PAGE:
Archbishop Aldo Giordano, the Apostolic Nuncio to the European Union died on Thursday in Leuven, Belgium. The 67-year-old Vatican diplomat was hospitalized with Covid-19. In the past few weeks, his condition rapidly deteriorated and he had to be treated in the intensive care unit.
A native of Cuneo, Italy, he was appointed the Holy See’s Permanent Observer to the European Council in 2008. In October 2013, Pope Francis appointed him Apostolic Nuncio to Venezuela, to succeed Cardinal Pietro Parolin, who he called to the Vatican to serve as Secretary of State.
After serving for almost 8 years in Venezuela, when Archbishop Giordano was appointed to the EU on May 8, this year, he responded with “here I am”, even though he was greatly attached to the Venezuelan people. In an interview to an Italian magazine, he said, “My faith tells me that the Risen Christ precedes me and awaits me in Brussels. I count on this.”
The Venezuelan bishops have expressed their condolence at the loss of their former papal representative. “The Venezuelan Episcopal Conference shares the deepest feeling of communion and hope for the demise of Bishop Aldo Giordano, who was Apostolic Nuncio in Venezuela from October 2013 to May 2021. Peace to his soul,” the conference said in a post on Twitter.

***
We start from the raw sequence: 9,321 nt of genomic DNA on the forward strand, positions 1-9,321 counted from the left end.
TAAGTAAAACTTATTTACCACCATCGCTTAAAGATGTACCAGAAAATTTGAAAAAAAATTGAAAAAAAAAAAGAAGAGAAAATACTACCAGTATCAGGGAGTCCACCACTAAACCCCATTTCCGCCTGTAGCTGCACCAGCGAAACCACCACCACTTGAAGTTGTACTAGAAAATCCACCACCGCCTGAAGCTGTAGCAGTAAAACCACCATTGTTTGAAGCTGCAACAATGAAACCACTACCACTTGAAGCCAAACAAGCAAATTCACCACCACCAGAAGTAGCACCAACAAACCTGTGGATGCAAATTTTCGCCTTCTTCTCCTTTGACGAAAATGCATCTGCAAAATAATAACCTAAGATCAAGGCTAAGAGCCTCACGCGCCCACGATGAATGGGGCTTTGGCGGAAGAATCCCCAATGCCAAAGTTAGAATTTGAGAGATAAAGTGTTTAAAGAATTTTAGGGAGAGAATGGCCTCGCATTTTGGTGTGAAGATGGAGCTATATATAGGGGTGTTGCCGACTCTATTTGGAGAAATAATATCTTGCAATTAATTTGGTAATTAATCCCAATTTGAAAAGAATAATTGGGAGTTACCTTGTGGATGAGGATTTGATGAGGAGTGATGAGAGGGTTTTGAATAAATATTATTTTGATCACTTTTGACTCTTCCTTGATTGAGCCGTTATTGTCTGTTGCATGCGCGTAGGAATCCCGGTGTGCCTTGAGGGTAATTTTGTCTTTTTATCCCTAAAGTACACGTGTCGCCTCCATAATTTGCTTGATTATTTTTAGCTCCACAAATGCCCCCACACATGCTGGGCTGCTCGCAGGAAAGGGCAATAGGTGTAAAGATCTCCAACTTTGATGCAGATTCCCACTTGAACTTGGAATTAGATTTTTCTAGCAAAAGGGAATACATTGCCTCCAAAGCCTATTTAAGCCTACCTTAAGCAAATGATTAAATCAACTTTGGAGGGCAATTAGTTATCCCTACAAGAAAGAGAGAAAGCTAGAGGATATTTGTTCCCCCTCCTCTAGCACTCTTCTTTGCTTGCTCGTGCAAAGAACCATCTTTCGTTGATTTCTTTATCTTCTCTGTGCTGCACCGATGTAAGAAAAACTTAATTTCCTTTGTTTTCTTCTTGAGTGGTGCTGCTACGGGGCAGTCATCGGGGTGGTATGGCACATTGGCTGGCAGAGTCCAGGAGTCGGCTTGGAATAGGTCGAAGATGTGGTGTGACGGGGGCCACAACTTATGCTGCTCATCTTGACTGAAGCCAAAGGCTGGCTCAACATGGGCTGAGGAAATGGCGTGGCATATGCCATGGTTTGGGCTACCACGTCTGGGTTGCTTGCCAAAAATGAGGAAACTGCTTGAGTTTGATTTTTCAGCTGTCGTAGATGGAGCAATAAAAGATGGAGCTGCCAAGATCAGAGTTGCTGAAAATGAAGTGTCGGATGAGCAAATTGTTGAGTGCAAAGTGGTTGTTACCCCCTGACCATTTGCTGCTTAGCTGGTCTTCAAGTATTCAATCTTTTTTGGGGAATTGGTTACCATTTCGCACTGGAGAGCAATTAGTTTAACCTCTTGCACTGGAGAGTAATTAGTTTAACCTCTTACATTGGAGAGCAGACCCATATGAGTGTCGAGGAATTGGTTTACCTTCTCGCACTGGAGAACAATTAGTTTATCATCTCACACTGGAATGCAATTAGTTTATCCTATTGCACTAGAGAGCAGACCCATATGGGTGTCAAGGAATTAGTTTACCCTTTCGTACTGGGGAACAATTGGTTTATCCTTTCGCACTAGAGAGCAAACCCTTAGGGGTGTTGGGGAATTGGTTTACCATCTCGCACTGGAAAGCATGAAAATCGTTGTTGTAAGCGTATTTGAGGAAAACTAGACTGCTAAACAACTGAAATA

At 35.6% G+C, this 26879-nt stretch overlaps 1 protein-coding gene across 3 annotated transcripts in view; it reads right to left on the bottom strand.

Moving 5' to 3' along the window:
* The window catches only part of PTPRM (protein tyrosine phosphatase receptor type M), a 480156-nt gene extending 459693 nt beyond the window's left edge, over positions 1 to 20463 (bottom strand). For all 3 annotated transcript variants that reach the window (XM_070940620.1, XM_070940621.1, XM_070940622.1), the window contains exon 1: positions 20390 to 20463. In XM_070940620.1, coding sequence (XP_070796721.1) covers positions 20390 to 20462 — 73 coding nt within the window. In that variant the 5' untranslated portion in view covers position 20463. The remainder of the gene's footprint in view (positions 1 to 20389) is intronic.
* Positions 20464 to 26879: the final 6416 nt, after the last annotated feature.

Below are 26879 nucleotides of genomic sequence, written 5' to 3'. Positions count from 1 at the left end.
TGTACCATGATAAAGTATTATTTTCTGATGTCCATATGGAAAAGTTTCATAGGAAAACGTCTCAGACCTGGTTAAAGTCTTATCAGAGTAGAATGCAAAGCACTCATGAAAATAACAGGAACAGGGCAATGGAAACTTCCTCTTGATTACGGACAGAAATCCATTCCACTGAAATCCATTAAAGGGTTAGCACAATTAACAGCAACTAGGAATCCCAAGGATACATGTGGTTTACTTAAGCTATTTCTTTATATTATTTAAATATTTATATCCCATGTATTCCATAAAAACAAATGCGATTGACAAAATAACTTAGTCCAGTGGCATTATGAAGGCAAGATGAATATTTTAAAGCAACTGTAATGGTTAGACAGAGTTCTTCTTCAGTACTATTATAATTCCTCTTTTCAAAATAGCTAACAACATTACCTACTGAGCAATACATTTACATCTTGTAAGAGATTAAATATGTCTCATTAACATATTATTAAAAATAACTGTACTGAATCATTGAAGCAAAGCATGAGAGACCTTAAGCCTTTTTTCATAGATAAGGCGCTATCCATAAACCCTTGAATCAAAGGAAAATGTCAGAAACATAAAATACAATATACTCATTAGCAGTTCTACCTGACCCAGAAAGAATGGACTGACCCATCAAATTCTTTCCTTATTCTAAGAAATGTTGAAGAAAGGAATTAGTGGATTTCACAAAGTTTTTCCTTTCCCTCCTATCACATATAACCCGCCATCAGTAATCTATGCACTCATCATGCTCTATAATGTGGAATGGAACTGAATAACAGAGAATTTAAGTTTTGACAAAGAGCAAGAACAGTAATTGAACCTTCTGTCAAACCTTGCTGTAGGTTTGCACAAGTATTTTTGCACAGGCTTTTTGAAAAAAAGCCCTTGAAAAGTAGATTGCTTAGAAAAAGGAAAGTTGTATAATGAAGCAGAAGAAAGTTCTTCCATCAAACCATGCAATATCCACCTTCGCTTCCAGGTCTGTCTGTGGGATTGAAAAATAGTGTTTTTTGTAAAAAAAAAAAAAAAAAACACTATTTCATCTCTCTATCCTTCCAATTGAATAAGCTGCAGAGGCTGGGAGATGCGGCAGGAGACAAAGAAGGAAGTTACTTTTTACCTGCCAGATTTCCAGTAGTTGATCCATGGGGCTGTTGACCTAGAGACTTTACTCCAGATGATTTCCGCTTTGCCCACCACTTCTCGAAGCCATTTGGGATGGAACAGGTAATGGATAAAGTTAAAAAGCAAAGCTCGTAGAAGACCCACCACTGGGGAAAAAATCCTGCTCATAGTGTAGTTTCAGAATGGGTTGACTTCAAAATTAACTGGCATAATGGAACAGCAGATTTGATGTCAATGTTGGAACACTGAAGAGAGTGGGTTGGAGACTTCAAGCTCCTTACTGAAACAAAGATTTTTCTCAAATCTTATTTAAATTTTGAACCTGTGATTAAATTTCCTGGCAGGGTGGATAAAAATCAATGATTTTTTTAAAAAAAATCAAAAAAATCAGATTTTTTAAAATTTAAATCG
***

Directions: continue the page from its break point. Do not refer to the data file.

The bishops recall him saying, “It is not easy for me to leave Venezuela… The people of Venezuela have stolen my heart.” The archbishop who visited all the dioceses of the country, presided over the Mass for the beatification of José Gregorio Hernández, known as the doctor of the poor, in Caracas on April 30 this year.
The date for the funeral of Archbishop Giordano in the Cathedral of Cuneo is yet to be decided.
Born on 20 August 1954 in Cuneo, he was ordained a priest in 1979. He has a Bachelor’s degree from the Theological Faculty of Northern Italy in Milan and a Licentiate in Philosophy from the Pontifical Gregorian University. For his doctoral research he devoted himself to Nietzsche’s thought.
From 1982 to 1996 he served as professor of philosophy in various Church sectors. He also did researches and has written on contemporary philosophy, ethics and the theme of Christianity and Europe.
On 15 May 1995, he was elected secretary-general of the Council of the Bishops’ Conferences of Europe (CCEE) where he served for 13 years.